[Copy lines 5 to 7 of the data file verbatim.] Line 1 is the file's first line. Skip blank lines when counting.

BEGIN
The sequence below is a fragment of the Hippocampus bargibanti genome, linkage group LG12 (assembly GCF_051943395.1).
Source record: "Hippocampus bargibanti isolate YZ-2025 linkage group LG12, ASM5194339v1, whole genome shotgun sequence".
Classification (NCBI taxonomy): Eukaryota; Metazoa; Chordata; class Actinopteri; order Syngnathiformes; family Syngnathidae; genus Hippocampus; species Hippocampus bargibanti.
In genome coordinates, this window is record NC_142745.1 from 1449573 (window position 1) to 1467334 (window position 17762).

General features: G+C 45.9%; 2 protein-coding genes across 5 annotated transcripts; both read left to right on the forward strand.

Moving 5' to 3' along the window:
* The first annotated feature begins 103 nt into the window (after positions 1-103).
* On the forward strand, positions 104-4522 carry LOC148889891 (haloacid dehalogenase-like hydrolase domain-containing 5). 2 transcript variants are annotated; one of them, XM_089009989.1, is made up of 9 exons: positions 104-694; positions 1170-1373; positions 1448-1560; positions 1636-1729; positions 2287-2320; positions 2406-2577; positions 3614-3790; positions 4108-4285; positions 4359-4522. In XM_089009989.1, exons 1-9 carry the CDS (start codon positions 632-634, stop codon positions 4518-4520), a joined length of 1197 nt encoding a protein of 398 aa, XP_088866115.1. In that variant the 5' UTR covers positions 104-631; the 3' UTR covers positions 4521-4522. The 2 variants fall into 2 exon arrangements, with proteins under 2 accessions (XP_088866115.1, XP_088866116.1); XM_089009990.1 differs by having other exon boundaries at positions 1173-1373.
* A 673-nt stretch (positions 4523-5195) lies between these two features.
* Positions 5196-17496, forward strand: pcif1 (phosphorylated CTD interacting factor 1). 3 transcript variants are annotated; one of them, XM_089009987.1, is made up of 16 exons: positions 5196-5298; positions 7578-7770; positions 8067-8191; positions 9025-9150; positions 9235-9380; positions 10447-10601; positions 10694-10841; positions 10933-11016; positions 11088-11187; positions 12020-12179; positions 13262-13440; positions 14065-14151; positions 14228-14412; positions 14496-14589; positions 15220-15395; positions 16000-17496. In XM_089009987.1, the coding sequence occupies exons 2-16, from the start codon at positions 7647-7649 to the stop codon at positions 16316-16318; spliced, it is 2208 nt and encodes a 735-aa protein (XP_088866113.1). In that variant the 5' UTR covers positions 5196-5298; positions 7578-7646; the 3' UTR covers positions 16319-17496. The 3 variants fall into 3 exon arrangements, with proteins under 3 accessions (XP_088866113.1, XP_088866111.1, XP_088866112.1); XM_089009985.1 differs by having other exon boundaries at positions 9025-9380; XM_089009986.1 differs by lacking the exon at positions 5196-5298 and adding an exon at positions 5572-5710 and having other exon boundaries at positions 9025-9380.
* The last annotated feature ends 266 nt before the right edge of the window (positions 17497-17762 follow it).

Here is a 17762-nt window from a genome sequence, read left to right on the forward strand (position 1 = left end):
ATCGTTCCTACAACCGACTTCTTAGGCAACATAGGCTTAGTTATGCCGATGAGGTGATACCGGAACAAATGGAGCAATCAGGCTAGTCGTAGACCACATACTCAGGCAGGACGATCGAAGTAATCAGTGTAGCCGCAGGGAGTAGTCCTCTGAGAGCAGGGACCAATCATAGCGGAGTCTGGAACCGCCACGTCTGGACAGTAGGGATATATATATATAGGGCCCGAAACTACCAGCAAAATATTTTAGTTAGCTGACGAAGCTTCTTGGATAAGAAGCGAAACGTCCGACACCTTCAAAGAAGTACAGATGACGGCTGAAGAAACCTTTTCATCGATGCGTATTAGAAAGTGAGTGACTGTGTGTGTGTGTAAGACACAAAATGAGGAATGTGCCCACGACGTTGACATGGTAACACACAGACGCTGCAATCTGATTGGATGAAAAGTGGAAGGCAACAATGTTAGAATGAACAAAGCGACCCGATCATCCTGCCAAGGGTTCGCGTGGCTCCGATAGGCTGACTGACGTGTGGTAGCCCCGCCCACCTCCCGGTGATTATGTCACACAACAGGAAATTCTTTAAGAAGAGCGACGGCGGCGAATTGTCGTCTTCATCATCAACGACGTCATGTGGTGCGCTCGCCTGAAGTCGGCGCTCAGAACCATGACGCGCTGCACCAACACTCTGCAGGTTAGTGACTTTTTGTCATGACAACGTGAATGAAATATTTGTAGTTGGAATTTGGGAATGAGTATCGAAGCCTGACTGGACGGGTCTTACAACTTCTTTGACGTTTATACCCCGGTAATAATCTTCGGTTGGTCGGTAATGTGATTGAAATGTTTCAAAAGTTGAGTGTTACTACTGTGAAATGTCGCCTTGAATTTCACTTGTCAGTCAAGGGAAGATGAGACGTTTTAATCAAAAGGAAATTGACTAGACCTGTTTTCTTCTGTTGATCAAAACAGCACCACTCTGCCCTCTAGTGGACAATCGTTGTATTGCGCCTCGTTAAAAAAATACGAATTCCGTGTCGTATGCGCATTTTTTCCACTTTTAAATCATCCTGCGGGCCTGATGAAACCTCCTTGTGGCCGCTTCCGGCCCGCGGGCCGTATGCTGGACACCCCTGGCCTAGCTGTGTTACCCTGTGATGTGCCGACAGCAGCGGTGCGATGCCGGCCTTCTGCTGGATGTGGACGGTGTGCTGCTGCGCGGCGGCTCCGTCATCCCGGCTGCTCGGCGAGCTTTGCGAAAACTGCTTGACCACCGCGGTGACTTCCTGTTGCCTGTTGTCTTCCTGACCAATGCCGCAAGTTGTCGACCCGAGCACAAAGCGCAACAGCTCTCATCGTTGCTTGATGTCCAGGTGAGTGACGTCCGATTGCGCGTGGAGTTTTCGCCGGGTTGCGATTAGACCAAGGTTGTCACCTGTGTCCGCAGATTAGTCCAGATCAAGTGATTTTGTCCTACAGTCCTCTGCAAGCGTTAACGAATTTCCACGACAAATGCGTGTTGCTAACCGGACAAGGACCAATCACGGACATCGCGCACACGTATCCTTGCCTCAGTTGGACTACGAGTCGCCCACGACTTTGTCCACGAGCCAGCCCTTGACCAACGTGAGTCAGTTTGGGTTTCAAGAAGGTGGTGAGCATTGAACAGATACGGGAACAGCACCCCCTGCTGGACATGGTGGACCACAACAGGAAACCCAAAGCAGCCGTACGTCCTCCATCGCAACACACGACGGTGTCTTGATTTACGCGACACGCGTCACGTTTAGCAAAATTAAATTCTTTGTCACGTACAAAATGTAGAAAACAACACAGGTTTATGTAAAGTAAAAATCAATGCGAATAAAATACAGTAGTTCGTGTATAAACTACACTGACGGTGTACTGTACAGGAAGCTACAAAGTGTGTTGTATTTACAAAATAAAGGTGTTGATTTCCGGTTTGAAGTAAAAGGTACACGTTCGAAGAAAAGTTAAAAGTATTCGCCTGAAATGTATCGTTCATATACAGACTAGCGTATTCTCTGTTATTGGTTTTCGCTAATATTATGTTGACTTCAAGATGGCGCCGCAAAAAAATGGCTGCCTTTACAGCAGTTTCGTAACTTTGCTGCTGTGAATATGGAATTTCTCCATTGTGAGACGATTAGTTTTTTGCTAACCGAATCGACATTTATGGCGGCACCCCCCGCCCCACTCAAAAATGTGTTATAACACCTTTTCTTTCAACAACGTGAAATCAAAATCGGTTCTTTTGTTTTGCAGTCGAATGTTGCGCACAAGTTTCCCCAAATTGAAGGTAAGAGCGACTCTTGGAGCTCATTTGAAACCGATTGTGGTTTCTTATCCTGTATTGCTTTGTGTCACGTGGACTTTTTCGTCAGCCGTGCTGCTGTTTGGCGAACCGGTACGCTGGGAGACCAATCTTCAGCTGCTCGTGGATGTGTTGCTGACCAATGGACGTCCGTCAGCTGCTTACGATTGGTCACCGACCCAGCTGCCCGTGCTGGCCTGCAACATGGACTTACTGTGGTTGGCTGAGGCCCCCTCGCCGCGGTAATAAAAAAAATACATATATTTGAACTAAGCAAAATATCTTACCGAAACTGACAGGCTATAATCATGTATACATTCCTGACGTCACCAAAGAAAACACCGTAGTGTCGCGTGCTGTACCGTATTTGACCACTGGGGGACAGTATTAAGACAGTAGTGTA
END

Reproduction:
General features: G+C 45.9%; 2 protein-coding genes across 5 annotated transcripts; both read left to right on the forward strand.

Moving 5' to 3' along the window:
* The first annotated feature begins 103 nt into the window (after positions 1-103).